The reference 27 designates a directory buffer in which index information of the data written in the optical disc 1 is temporarily stored, and this directory buffer 27 is arranged to write the index information in a directory region of the optical disc 1 when the amount of the same equals the maximum amount of data which can be written in a single sector.
Prewritten information will be renewed as will be described hereinbelow. As described in the above, since information is recorded as the change in optical characteristics in the optical disc 1, erasure of the prerecorded information cannot be effected in the same manner as in magnetic recording media. In the present invention, therefore, one or more sectors in which information to be renewed has been prerecorded, are made impossible to be read out, and then renewed information is written in one or more unused sectors. In other words, only renewed information can be read out while old information has been ruined so that the apparatus according to the present invention functions as if old information, which is no longer needed after renewal, were erased from the disc 1. This is achieved by writing a signal on a sector in which information to be renewed has been written. This way of writing doubly is referred to as superposing writing hereafter. In the following description, the word "erasing" is used to mean that prewritten information is made to be unreadable because of superposing writing.
When it is intended to erase information in a given sector, a superposing signal "d" from a superposing signal generating circuit 28 is fed via a superposing writing combiner 29 to the semiconductor laser driving circuit 25. FIGS. 4A and 4B show a recording state in a sector whose information is to be erased. When a superposing signal of a d.c. like state, of FIG. 4D is recorded on a prewritten sector, the state of pits on the track is made uniform as shown in FIGS. 4A and 4B along the track. As a result, when the erased sector is scanned by the optical head 12 to reproduce information therefrom, the reproduced signal takes a waveform as shown in FIG. 4C having no information. Therefore, originally written information can be regarded as if it has been erased. A signal to be superposed is not limited to the above-mentioned d.c. like signal.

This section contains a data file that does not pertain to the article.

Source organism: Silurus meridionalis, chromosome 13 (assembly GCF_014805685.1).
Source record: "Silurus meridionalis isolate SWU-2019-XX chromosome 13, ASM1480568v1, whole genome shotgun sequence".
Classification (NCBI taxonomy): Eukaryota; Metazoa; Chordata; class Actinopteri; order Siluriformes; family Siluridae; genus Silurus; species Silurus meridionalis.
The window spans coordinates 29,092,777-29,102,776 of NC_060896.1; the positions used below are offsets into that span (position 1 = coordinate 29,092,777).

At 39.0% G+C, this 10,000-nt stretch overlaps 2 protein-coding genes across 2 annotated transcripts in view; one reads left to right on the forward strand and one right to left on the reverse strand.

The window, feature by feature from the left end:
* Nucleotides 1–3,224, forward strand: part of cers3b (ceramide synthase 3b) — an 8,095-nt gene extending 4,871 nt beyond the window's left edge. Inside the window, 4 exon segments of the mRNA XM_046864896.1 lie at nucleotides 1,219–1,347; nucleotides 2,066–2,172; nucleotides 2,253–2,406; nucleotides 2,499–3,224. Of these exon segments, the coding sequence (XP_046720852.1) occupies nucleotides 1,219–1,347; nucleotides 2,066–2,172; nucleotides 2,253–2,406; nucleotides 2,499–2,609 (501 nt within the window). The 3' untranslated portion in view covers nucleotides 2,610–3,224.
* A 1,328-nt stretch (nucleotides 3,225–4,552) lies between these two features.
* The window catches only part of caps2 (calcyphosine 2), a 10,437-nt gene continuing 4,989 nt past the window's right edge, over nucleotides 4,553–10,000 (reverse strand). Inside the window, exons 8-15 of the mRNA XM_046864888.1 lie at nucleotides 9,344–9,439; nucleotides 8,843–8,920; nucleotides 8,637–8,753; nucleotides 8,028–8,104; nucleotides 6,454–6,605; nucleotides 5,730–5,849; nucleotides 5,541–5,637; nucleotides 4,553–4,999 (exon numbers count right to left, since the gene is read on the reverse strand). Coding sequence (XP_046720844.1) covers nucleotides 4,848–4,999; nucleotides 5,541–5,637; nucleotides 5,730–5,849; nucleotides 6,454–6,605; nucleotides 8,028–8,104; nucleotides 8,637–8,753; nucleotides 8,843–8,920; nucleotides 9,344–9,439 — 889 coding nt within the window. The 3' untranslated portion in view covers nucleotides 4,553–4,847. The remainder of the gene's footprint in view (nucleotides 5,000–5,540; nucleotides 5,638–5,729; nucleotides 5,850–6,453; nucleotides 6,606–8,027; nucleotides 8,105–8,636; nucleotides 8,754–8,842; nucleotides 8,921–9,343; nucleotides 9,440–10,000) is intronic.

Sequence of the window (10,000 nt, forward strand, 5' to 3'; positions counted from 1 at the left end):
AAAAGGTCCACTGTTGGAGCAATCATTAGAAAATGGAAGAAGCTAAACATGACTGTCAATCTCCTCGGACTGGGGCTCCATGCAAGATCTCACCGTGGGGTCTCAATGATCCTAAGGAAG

Other examples of superposing signals will be described with reference to FIGS. 5A to 5D. FIG. 5A shows a waveform of a reproduced signal from consecutive sectors whose numbers are #n, #n+1 and #n+2. FIG. 5B shows a d.c. signal as a superposing signal in the same manner as in FIG. 4D. FIG. 5C shows an a.c. signal having a constant frequency. FIG. 5D shows an a.c. signal having a random period. When an a.c. signal is to be superposed, it is preferable to select the frequency thereof to be below one half the demodulating frequency so that perfect erasing by superposing writing is insured.
In the above described embodiment, although erasing or superposing writing is effected with respect to one or more sectors, such erasing may be effected with respect to one or more files when various data is written in the optical disc 1 in each file made therein. The following embodiment is useful for renewing data of a file which is controlled under a directory provided on the disc 1.
The optical disc 1 shown in FIG. 6 has a directory region 30 at the outermost portion and a file region 31 in an inner portion. The addresses of the tracks on the disc 1 are written in a track address region TA, while sectors constituting the tracks are not shown for simplicity. The directory region 30 is used for providing an index for each of the recorded files.
FIGS. 7A, 7B and 7C are explanatory diagrams for the recorded state of files F1, F2 and F3 which are prewritten or registered in the optical disc 1 of FIG. 6. In detail, FIG. 7A shows the directory region 30 of FIG. 6; FIG. 7B shows the contents of the directory buffer 27 of FIG. 3; and FIG. 7C shows the file region 31. In the directory region 30, directories of the files F1 to F3 are written. Here the directory means information indicative of the position of the corresponding file, such as F1, F2 or F3, each written in the file region 31 as shown in FIG. 7C. Each of the directories includes a head track address, a head sector address, the last track address, a last sector address and various indicating information, such as labels, dates and comments. The directory region 30 will be used, therefore to search a desired file prewritten in the optical disc 1.
FIGS. 7A to 7C show an example where the capacity of a unit sector is large so that a plurality of directories can be registered. In order to register a plurality of directories in the directory region 30, the directory buffer 27 of FIG. 3 is arranged to store therein the plurality of directories. All the directories temporarily stored in the directory buffer 27 will be written simultaneously when the directory buffer 27 is filled so that a plurality of directories can be registered at once. However, if desired, each directory may be written one by one.